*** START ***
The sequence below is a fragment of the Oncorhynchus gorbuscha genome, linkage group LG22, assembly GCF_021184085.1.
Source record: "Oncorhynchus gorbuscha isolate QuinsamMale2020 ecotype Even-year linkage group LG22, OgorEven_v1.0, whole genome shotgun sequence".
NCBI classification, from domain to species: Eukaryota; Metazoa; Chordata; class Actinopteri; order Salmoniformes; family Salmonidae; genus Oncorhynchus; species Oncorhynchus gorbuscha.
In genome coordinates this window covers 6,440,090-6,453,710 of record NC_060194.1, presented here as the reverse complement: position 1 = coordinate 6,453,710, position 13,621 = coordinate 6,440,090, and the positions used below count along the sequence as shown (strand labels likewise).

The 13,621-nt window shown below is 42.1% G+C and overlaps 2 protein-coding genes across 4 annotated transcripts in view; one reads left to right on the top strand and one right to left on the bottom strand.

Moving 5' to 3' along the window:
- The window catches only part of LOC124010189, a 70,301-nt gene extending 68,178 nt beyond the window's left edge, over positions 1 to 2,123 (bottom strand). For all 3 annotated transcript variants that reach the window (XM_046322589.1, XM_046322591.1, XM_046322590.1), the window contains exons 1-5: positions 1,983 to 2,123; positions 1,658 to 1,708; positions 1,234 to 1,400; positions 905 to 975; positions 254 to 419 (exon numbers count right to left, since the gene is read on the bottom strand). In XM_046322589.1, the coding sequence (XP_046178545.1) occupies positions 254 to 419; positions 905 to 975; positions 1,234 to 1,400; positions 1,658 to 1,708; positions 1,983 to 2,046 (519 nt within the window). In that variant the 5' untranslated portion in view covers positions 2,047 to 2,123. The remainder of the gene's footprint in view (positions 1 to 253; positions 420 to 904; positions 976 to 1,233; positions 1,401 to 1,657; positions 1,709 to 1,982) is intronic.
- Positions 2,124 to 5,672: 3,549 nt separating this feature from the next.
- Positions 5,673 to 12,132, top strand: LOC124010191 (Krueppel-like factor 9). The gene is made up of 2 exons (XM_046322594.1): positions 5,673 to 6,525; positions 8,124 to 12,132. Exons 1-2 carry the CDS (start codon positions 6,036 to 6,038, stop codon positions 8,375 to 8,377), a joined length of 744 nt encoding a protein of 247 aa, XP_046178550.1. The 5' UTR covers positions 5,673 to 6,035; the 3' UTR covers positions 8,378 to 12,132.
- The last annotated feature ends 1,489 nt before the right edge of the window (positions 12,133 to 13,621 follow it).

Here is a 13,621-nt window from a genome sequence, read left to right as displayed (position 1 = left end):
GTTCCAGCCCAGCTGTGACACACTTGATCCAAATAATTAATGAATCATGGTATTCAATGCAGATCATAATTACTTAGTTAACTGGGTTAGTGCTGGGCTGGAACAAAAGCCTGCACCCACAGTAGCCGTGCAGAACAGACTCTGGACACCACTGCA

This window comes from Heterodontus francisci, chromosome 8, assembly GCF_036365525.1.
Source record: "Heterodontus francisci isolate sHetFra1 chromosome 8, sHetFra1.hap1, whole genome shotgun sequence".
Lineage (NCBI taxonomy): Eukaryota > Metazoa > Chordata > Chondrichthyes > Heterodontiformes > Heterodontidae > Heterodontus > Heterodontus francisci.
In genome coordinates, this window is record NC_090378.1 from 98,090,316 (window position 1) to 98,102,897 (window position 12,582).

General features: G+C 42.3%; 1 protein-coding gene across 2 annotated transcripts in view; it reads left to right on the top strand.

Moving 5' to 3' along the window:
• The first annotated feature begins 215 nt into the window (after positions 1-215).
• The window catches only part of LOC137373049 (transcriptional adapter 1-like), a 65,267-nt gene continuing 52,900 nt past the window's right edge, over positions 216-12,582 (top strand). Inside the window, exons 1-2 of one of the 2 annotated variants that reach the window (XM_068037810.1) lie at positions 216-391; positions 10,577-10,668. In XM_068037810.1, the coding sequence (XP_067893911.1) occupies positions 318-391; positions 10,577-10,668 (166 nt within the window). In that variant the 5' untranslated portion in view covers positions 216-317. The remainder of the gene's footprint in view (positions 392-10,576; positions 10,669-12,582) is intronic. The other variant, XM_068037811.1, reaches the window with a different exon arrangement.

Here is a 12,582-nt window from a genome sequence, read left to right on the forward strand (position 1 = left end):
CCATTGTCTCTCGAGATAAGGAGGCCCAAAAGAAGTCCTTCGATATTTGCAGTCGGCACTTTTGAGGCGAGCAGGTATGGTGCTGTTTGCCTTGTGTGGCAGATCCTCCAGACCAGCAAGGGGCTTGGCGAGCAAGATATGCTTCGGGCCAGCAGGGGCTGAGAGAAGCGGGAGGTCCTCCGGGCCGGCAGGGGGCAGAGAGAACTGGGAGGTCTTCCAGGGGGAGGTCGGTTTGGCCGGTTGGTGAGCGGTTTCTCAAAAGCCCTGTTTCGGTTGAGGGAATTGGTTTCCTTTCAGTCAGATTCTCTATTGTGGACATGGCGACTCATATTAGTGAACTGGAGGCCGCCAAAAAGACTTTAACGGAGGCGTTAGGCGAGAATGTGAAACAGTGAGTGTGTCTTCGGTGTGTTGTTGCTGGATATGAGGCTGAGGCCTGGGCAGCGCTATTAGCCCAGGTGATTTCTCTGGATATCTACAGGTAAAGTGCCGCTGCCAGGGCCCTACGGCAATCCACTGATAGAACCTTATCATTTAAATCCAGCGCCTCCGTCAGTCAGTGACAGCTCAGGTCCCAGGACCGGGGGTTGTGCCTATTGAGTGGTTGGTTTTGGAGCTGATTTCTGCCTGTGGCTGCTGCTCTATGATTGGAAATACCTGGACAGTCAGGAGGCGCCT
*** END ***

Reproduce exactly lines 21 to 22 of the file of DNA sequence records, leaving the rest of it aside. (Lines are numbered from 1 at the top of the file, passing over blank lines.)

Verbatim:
Here is a 12,582-nt window from a genome sequence, read left to right on the forward strand (position 1 = left end):
CCATTGTCTCTCGAGATAAGGAGGCCCAAAAGAAGTCCTTCGATATTTGCAGTCGGCACTTTTGAGGCGAGCAGGTATGGTGCTGTTTGCCTTGTGTGGCAGATCCTCCAGACCAGCAAGGGGCTTGGCGAGCAAGATATGCTTCGGGCCAGCAGGGGCTGAGAGAAGCGGGAGGTCCTCCGGGCCGGCAGGGGGCAGAGAGAACTGGGAGGTCTTCCAGGGGGAGGTCGGTTTGGCCGGTTGGTGAGCGGTTTCTCAAAAGCCCTGTTTCGGTTGAGGGAATTGGTTTCCTTTCAGTCAGATTCTCTATTGTGGACATGGCGACTCATATTAGTGAACTGGAGGCCGCCAAAAAGACTTTAACGGAGGCGTTAGGCGAGAATGTGAAACAGTGAGTGTGTCTTCGGTGTGTTGTTGCTGGATATGAGGCTGAGGCCTGGGCAGCGCTATTAGCCCAGGTGATTTCTCTGGATATCTACAGGTAAAGTGCCGCTGCCAGGGCCCTACGGCAATCCACTGATAGAACCTTATCATTTAAATCCAGCGCCTCCGTCAGTCAGTGACAGCTCAGGTCCCAGGACCGGGGGTTGTGCCTATTGAGTGGTTGGTTTTGGAGCTGATTTCTGCCTGTGGCTGCTGCTCTATGATTGGAAATACCTGGACAGTCAGGAGGCGCCT